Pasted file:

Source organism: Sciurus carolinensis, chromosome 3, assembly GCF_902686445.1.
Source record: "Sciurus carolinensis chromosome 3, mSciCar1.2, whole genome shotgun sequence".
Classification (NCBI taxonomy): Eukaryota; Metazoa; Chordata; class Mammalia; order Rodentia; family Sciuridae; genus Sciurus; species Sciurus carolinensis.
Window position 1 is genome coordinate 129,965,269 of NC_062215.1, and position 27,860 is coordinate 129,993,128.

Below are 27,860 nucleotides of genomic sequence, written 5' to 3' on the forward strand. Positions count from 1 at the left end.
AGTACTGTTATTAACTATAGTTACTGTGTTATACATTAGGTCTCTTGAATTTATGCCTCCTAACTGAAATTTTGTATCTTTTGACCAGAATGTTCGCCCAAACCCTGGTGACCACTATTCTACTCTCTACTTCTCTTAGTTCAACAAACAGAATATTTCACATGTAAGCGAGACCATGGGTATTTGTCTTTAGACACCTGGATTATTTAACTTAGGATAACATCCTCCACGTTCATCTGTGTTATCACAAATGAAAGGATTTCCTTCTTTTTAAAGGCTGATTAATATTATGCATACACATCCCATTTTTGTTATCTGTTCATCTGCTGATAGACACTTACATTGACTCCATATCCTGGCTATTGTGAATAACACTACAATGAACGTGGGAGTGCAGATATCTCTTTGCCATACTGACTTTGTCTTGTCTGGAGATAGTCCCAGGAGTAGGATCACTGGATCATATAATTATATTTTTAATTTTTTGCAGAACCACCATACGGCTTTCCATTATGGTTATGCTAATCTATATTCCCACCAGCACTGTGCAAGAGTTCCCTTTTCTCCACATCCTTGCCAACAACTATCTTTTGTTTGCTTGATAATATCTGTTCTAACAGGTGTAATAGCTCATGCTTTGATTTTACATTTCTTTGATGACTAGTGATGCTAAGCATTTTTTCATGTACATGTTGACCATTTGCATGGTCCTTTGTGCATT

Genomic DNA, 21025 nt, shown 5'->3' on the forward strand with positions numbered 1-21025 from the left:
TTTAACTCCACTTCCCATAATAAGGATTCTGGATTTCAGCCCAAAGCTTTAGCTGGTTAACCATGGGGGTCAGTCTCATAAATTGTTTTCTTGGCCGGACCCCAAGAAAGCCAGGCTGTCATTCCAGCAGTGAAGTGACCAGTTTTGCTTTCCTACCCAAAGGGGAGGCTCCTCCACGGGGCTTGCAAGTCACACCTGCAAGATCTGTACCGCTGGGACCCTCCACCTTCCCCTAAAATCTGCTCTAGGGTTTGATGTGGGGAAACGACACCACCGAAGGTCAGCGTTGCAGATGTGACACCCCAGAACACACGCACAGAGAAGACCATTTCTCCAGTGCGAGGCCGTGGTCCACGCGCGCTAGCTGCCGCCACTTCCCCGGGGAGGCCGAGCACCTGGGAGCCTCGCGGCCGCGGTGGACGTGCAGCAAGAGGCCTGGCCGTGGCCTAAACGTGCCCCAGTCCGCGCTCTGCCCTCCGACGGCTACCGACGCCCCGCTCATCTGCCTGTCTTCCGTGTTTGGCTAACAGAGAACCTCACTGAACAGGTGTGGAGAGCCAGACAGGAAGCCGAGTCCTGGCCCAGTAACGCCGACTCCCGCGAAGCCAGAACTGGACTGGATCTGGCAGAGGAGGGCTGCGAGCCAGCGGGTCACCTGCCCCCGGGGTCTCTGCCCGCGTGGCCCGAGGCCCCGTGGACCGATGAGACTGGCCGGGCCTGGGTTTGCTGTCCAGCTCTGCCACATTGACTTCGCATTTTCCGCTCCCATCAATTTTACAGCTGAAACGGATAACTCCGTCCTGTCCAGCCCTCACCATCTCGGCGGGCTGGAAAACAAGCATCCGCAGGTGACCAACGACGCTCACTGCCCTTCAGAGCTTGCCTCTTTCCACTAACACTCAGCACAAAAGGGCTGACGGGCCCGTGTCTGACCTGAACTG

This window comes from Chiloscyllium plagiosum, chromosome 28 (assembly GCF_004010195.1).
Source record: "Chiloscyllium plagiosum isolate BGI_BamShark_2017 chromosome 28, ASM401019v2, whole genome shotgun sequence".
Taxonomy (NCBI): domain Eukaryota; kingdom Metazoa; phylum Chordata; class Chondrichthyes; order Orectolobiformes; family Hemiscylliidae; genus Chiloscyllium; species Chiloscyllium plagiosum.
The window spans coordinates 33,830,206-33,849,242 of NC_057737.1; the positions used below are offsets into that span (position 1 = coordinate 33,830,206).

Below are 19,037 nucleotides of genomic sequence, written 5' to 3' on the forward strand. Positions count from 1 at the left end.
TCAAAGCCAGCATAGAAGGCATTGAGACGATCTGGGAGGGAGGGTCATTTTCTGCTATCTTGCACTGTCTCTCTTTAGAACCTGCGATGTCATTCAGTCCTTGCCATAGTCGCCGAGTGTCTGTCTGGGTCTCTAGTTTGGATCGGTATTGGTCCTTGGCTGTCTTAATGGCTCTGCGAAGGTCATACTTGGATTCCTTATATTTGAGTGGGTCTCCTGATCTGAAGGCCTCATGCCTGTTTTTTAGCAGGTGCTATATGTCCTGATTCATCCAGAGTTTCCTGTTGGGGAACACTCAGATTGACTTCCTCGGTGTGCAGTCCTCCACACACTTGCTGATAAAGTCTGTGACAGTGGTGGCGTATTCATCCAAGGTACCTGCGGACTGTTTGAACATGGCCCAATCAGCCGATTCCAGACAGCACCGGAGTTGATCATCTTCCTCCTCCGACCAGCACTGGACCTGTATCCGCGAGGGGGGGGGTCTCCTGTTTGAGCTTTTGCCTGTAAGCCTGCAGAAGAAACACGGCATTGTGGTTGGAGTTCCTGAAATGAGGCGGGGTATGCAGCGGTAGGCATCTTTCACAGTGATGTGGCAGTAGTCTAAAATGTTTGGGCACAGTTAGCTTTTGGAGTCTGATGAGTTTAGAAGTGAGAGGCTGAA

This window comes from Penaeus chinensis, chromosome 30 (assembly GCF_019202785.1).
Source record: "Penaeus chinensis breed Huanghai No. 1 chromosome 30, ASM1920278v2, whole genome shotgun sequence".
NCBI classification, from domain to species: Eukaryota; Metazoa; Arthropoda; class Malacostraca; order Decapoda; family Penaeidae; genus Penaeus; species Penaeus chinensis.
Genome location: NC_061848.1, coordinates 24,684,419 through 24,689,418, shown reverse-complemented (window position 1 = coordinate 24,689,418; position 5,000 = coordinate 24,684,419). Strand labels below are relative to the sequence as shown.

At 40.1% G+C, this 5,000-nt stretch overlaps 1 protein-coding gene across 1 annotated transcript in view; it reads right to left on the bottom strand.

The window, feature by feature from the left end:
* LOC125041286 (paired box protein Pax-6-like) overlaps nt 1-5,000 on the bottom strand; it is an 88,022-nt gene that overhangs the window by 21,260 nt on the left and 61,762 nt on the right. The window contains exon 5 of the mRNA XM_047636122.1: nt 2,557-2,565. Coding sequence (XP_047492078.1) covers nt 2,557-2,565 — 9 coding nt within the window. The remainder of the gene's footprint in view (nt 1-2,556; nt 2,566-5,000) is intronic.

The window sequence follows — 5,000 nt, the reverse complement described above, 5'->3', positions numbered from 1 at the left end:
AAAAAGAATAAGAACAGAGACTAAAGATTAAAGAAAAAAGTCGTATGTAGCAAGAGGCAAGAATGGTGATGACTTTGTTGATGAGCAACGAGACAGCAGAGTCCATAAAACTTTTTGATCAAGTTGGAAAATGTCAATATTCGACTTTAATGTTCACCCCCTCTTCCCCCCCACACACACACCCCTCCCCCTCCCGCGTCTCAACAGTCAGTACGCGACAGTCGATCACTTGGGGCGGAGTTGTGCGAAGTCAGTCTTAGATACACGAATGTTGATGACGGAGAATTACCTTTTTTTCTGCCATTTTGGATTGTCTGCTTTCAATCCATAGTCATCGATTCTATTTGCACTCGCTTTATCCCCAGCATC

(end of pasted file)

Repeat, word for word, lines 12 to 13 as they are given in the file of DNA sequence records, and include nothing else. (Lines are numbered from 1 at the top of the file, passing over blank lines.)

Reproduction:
The window spans coordinates 33,830,206-33,849,242 of NC_057737.1; the positions used below are offsets into that span (position 1 = coordinate 33,830,206).

Below are 19,037 nucleotides of genomic sequence, written 5' to 3' on the forward strand. Positions count from 1 at the left end.